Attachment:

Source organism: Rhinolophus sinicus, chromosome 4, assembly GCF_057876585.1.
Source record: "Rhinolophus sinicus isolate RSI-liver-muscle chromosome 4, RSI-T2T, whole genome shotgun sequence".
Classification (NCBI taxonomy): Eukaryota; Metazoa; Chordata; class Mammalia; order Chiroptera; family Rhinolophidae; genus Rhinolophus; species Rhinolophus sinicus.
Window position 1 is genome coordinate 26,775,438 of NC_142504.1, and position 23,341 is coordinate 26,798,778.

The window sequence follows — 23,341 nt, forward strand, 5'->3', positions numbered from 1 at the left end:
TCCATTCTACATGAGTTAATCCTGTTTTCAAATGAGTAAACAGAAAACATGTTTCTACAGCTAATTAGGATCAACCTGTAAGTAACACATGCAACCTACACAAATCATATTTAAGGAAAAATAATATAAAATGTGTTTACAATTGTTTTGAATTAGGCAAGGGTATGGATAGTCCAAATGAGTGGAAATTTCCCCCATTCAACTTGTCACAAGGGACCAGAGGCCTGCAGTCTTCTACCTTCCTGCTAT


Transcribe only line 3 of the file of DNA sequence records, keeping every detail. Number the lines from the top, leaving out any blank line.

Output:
Classification (NCBI taxonomy): Eukaryota; Metazoa; Chordata; class Mammalia; order Chiroptera; family Rhinolophidae; genus Rhinolophus; species Rhinolophus sinicus.